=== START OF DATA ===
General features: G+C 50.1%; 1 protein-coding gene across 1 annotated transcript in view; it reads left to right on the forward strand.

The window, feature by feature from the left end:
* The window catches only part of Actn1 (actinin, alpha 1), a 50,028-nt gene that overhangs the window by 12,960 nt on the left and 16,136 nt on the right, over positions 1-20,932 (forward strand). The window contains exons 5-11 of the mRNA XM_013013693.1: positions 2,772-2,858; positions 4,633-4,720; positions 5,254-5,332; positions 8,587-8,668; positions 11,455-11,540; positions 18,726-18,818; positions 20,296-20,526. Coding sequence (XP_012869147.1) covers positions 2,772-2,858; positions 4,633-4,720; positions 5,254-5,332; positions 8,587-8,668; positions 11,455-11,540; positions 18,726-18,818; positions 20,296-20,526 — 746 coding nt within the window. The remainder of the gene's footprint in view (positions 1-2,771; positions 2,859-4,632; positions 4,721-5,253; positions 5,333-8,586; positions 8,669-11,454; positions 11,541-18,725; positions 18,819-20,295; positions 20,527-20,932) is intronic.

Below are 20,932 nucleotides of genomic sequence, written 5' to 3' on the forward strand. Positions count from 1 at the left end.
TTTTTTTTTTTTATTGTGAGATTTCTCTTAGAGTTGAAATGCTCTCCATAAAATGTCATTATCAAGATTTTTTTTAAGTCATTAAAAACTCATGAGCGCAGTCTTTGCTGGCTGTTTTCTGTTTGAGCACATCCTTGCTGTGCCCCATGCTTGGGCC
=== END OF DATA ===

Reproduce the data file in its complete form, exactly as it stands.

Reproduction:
General features: G+C 50.1%; 1 protein-coding gene across 1 annotated transcript in view; it reads left to right on the forward strand.

The window, feature by feature from the left end:
* The window catches only part of Actn1 (actinin, alpha 1), a 50,028-nt gene that overhangs the window by 12,960 nt on the left and 16,136 nt on the right, over positions 1-20,932 (forward strand). The window contains exons 5-11 of the mRNA XM_013013693.1: positions 2,772-2,858; positions 4,633-4,720; positions 5,254-5,332; positions 8,587-8,668; positions 11,455-11,540; positions 18,726-18,818; positions 20,296-20,526. Coding sequence (XP_012869147.1) covers positions 2,772-2,858; positions 4,633-4,720; positions 5,254-5,332; positions 8,587-8,668; positions 11,455-11,540; positions 18,726-18,818; positions 20,296-20,526 — 746 coding nt within the window. The remainder of the gene's footprint in view (positions 1-2,771; positions 2,859-4,632; positions 4,721-5,253; positions 5,333-8,586; positions 8,669-11,454; positions 11,541-18,725; positions 18,819-20,295; positions 20,527-20,932) is intronic.

Below are 20,932 nucleotides of genomic sequence, written 5' to 3' on the forward strand. Positions count from 1 at the left end.
TTTTTTTTTTTTATTGTGAGATTTCTCTTAGAGTTGAAATGCTCTCCATAAAATGTCATTATCAAGATTTTTTTTAAGTCATTAAAAACTCATGAGCGCAGTCTTTGCTGGCTGTTTTCTGTTTGAGCACATCCTTGCTGTGCCCCATGCTTGGGCC